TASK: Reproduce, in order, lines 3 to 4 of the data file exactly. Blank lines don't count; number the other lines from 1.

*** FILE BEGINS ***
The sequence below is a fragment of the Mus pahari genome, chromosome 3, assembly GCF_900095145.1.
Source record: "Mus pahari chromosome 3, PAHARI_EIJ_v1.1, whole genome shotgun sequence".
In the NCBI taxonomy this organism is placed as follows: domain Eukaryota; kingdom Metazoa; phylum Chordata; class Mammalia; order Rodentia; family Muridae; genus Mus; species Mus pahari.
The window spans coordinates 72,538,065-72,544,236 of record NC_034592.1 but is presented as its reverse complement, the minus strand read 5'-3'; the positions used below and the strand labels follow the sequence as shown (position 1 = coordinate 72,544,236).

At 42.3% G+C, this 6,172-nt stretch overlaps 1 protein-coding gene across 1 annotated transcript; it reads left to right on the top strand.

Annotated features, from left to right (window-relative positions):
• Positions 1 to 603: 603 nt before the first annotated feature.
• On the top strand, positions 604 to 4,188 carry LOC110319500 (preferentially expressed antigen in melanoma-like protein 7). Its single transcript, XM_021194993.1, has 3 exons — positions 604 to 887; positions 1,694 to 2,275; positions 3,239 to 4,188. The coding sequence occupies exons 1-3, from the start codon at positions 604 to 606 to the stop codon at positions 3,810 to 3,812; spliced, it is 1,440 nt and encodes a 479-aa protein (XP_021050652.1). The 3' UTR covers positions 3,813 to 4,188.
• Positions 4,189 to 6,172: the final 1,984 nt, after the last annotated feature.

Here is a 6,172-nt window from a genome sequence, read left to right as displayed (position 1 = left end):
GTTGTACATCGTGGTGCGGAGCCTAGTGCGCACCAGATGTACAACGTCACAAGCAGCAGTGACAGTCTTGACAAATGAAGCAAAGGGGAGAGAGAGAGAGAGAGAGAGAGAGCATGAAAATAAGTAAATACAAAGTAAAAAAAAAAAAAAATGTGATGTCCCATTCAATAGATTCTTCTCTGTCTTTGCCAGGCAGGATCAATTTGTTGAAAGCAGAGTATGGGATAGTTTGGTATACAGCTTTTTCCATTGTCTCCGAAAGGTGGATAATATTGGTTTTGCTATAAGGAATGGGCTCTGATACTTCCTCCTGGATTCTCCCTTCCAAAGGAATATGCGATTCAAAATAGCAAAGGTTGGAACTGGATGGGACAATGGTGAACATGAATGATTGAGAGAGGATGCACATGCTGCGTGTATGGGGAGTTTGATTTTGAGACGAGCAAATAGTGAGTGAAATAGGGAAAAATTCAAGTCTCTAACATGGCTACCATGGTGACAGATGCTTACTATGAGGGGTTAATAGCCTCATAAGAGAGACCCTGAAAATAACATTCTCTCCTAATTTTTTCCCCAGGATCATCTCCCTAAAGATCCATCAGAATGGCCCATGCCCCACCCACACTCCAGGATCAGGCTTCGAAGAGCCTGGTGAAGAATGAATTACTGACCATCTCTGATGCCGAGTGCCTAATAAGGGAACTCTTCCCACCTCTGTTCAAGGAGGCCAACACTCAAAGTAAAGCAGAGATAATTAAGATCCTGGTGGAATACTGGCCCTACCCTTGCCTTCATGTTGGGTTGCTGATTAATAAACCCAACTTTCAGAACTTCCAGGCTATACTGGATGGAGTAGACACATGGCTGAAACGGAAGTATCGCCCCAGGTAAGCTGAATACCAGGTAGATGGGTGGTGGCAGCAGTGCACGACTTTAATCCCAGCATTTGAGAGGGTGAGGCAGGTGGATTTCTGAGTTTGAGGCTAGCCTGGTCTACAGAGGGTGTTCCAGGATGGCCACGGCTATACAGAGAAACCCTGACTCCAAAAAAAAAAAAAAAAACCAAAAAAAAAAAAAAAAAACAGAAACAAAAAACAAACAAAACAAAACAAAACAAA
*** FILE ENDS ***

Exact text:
In the NCBI taxonomy this organism is placed as follows: domain Eukaryota; kingdom Metazoa; phylum Chordata; class Mammalia; order Rodentia; family Muridae; genus Mus; species Mus pahari.
The window spans coordinates 72,538,065-72,544,236 of record NC_034592.1 but is presented as its reverse complement, the minus strand read 5'-3'; the positions used below and the strand labels follow the sequence as shown (position 1 = coordinate 72,544,236).